DENVER — Trading an old clunker for an electric vehicle may soon be a reality for low to moderate-income Coloradans, thanks to a program the state plans to launch early next year.
The Colorado Energy Office's "Vehicle Exchange Colorado" program aims to make the initial investment of an electric vehicle (EV) more affordable.
"In part due to cost, many low- to moderate-income people in Colorado have not had access to electric vehicles," said Ari Rosenblum, a spokesperson for the Colorado Energy Office. "The goal of this program is to increase access to electric vehicles and other zero-emissions transportation alternatives by reducing their upfront costs and making cost less of a barrier. Increasing access to EVs will increase the number of EVs on Colorado roads and move us closer to our goal of 940,000 EVs on the road by 2030."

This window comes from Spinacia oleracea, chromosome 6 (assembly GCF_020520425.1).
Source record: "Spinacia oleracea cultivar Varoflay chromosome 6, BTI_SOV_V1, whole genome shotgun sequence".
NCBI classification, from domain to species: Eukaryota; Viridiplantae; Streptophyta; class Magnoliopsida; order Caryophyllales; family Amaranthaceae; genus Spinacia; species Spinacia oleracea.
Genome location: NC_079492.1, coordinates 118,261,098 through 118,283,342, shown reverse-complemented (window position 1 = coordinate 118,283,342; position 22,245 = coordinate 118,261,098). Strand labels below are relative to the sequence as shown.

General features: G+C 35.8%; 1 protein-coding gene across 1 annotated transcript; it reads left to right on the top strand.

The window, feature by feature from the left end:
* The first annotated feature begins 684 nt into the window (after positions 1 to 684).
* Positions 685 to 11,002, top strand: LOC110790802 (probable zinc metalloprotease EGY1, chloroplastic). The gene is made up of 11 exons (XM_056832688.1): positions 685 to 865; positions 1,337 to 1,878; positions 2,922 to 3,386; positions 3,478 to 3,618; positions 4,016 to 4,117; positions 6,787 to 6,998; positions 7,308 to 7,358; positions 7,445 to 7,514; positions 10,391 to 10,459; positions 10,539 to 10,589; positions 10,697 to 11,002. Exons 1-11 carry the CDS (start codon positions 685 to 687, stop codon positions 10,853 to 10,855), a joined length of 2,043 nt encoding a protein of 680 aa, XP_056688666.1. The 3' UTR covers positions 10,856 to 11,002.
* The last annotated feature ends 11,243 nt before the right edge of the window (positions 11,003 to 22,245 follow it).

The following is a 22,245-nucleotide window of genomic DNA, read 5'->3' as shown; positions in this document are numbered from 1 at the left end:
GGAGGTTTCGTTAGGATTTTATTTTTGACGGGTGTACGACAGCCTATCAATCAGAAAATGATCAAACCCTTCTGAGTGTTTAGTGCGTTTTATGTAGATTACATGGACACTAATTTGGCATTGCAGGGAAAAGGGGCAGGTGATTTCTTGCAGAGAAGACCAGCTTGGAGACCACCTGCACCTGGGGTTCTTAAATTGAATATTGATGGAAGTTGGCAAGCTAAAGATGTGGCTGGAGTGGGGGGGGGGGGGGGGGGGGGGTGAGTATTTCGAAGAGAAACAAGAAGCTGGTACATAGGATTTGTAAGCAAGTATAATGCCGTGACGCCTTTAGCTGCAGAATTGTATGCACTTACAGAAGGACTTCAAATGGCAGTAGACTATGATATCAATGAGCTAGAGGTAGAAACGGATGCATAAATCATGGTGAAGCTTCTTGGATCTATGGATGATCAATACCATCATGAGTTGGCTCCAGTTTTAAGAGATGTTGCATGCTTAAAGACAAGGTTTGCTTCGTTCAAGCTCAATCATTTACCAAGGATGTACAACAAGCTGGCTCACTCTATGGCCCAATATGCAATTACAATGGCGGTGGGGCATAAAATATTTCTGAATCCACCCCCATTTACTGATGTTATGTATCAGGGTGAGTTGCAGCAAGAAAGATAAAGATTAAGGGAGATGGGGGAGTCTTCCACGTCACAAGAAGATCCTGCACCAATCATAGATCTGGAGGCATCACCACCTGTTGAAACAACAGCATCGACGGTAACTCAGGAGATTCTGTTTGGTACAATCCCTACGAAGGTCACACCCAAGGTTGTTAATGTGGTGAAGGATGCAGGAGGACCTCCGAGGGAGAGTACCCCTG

The program is an extension of a robust transportation funding package signed into law last year. Colorado Senate Bill 21-260 aims to clean up transportation, which is currently Colorado's largest source of greenhouse gas pollution.
The Colorado Energy Office says the program is still being developed, but it will offer financial incentives to eligible Coloradans for replacing older, high emission vehicles with zero emission vehicles (EVs).
In late November, the agency launched a survey to receive public feedback about the program. A spokesperson told Denver7 nearly 3,000 responses had been received as of Dec. 8.
The development of the vehicle exchange program comes as the state also seeks input on its 2023 Electric Vehicle Plan, which includes a plan increase electric medium to heavy-duty vehicles on Colorado's roadways.